Community healthcare workers down tools
Union wants outsourcing stopped and workers integrated with health department
The National Union of Public Service and Allied Workers Union says about 28,000 community health workers were to down tools across the country on Friday. It’s not clear yet if this occurred.
In a memorandum addressed to Minister of Health Zweli Mkhize, NUPSAW national organiser Solly Malema says community health workers play a crucial role in the testing and screening of residents staying in “high density and high risk areas”.
“We conducted a survey of the safety of community health workers in all provinces which reveals worrying inconsistencies regarding training, the availability of personal protective equipment (PPE) and standard operating procedures across and between provinces,” he said.
“The issues of proper PPE for community health workers in the Western Cape is concerning as the majority of non-governmental organisations (NGOs) are non-compliant on the provision of proper PPE.”
On Thursday dozens of community healthcare workers picketed outside Khayelitsha Day Hospital in Khayelitsha. They sang struggle songs and carried placards that read: “Danger allowance”, “Permanent jobs” and “We demand integration into Department of Health”.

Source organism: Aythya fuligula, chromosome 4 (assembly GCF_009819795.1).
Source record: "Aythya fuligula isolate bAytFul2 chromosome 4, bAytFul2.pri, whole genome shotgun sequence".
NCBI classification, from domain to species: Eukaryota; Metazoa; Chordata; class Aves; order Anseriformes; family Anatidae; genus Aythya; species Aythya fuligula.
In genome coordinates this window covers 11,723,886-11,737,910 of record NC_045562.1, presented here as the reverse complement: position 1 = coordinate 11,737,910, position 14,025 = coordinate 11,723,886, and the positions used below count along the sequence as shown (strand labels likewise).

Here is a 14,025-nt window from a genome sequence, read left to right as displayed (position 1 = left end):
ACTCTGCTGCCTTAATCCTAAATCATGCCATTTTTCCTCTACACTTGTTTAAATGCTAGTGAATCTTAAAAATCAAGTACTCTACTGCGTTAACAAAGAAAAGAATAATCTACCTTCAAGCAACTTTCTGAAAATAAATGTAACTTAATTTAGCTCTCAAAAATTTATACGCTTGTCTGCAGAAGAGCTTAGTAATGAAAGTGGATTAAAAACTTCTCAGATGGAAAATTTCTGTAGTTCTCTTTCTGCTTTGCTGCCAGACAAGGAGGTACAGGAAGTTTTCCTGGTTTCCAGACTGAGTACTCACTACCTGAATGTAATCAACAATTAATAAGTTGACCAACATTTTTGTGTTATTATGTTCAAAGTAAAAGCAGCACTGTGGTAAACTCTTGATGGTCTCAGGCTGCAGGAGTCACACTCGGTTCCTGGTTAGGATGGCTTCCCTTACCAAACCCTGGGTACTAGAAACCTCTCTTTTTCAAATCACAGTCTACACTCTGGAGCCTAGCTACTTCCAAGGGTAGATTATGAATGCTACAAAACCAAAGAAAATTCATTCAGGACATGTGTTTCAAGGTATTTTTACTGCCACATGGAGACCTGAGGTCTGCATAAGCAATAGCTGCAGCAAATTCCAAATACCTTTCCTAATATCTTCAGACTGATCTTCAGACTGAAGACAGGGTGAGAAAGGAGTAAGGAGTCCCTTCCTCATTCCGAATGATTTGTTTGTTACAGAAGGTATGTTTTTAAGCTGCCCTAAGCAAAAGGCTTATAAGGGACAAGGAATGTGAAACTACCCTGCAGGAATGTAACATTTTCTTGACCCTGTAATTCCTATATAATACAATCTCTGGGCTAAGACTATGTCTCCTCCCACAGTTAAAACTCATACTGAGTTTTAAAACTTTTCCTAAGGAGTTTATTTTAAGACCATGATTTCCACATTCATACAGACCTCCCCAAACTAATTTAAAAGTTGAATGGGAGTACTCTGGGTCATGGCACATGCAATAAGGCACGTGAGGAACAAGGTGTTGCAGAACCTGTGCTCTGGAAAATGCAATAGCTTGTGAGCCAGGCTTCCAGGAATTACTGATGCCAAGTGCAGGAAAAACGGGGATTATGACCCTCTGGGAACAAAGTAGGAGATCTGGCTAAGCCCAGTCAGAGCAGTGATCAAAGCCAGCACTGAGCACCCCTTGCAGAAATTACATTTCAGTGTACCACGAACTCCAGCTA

The protest was organised by NUPSAW.
Community health workers are contracted by various non-governmental organisations (NGOs).
Vuyani Shwane, NUPSAW provincial organiser, said: “Our main demand is that all community health workers be integrated into the Western Cape Health Department.”
Shwane said community healthcare workers have no job security and NUPSAW opposed the Department of Health’s outsourcing of primary health care to NGOs. “We view the outsourcing of health care services as unconstitutional and illegal,” he said.
“Workers come into contact with confirmed cases of coronavirus. They are supposed to wear goggles, surgical masks, aprons and gloves,” said Shwane.
The union is calling for a R2,000 danger allowance to be made available to the community workers.
Shwane said most NGOs don’t contribute towards the Compensation Fund and workers couldn’t claim compensation when injured. He said that health workers sometimes sustain injuries when attacked by dogs or thugs while doing their duties.
Community health worker Cynthia Tikwayo said: “A new part of our job description is to trace residents who are sick in informal settlements. When we find them, we sometimes hear that they have coronavirus.”
“We don’t get sanitisers, so we have to buy them ourselves,” she said.
Tikwayo said integration into the health department would come with a salary increase. Community health workers earn about R3,600 a month but expect R5,000 if absorbed into the health department.
The demand by community health workers to be made permanent workers employed by the health department is one that has frequently arisen over the past decade or so.
Comment from the Western Cape Health Department had not been received at the time of publication.
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